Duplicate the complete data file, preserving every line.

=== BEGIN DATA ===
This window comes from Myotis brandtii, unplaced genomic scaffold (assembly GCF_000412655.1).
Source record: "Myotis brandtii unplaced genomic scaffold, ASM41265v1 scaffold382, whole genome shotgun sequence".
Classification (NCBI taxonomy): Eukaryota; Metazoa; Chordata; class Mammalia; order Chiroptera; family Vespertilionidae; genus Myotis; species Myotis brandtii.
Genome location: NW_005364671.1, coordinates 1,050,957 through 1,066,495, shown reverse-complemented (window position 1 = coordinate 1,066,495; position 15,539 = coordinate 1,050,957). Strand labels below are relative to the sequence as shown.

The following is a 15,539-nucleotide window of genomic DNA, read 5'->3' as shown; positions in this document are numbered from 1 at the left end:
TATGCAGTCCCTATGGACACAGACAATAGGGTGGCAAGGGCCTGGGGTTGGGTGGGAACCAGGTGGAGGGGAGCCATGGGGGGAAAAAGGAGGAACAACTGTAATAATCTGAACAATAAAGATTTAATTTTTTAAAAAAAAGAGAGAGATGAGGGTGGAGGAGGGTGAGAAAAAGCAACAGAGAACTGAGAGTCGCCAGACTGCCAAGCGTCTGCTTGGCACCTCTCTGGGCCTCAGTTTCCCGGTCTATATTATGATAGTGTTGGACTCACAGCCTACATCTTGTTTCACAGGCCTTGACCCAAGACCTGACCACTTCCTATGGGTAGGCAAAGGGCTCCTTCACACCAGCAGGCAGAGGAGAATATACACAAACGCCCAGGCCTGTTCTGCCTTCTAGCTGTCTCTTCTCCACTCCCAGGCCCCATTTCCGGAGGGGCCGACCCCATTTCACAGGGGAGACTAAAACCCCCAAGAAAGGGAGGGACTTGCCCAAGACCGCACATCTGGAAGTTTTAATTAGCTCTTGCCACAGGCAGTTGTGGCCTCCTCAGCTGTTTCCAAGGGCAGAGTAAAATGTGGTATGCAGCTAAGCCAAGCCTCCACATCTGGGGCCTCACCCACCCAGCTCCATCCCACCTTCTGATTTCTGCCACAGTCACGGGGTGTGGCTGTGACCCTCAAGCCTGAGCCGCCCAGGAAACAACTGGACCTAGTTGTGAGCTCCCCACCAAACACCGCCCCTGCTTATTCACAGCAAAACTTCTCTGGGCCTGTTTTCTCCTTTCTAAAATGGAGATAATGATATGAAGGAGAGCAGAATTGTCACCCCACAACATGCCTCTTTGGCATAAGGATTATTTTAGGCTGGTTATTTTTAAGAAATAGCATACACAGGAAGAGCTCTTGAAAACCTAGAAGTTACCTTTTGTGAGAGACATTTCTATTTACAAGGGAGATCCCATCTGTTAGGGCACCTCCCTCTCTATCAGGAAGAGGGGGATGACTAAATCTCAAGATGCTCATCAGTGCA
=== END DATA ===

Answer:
This window comes from Myotis brandtii, unplaced genomic scaffold (assembly GCF_000412655.1).
Source record: "Myotis brandtii unplaced genomic scaffold, ASM41265v1 scaffold382, whole genome shotgun sequence".
Classification (NCBI taxonomy): Eukaryota; Metazoa; Chordata; class Mammalia; order Chiroptera; family Vespertilionidae; genus Myotis; species Myotis brandtii.
Genome location: NW_005364671.1, coordinates 1,050,957 through 1,066,495, shown reverse-complemented (window position 1 = coordinate 1,066,495; position 15,539 = coordinate 1,050,957). Strand labels below are relative to the sequence as shown.

The following is a 15,539-nucleotide window of genomic DNA, read 5'->3' as shown; positions in this document are numbered from 1 at the left end:
TATGCAGTCCCTATGGACACAGACAATAGGGTGGCAAGGGCCTGGGGTTGGGTGGGAACCAGGTGGAGGGGAGCCATGGGGGGAAAAAGGAGGAACAACTGTAATAATCTGAACAATAAAGATTTAATTTTTTAAAAAAAAGAGAGAGATGAGGGTGGAGGAGGGTGAGAAAAAGCAACAGAGAACTGAGAGTCGCCAGACTGCCAAGCGTCTGCTTGGCACCTCTCTGGGCCTCAGTTTCCCGGTCTATATTATGATAGTGTTGGACTCACAGCCTACATCTTGTTTCACAGGCCTTGACCCAAGACCTGACCACTTCCTATGGGTAGGCAAAGGGCTCCTTCACACCAGCAGGCAGAGGAGAATATACACAAACGCCCAGGCCTGTTCTGCCTTCTAGCTGTCTCTTCTCCACTCCCAGGCCCCATTTCCGGAGGGGCCGACCCCATTTCACAGGGGAGACTAAAACCCCCAAGAAAGGGAGGGACTTGCCCAAGACCGCACATCTGGAAGTTTTAATTAGCTCTTGCCACAGGCAGTTGTGGCCTCCTCAGCTGTTTCCAAGGGCAGAGTAAAATGTGGTATGCAGCTAAGCCAAGCCTCCACATCTGGGGCCTCACCCACCCAGCTCCATCCCACCTTCTGATTTCTGCCACAGTCACGGGGTGTGGCTGTGACCCTCAAGCCTGAGCCGCCCAGGAAACAACTGGACCTAGTTGTGAGCTCCCCACCAAACACCGCCCCTGCTTATTCACAGCAAAACTTCTCTGGGCCTGTTTTCTCCTTTCTAAAATGGAGATAATGATATGAAGGAGAGCAGAATTGTCACCCCACAACATGCCTCTTTGGCATAAGGATTATTTTAGGCTGGTTATTTTTAAGAAATAGCATACACAGGAAGAGCTCTTGAAAACCTAGAAGTTACCTTTTGTGAGAGACATTTCTATTTACAAGGGAGATCCCATCTGTTAGGGCACCTCCCTCTCTATCAGGAAGAGGGGGATGACTAAATCTCAAGATGCTCATCAGTGCA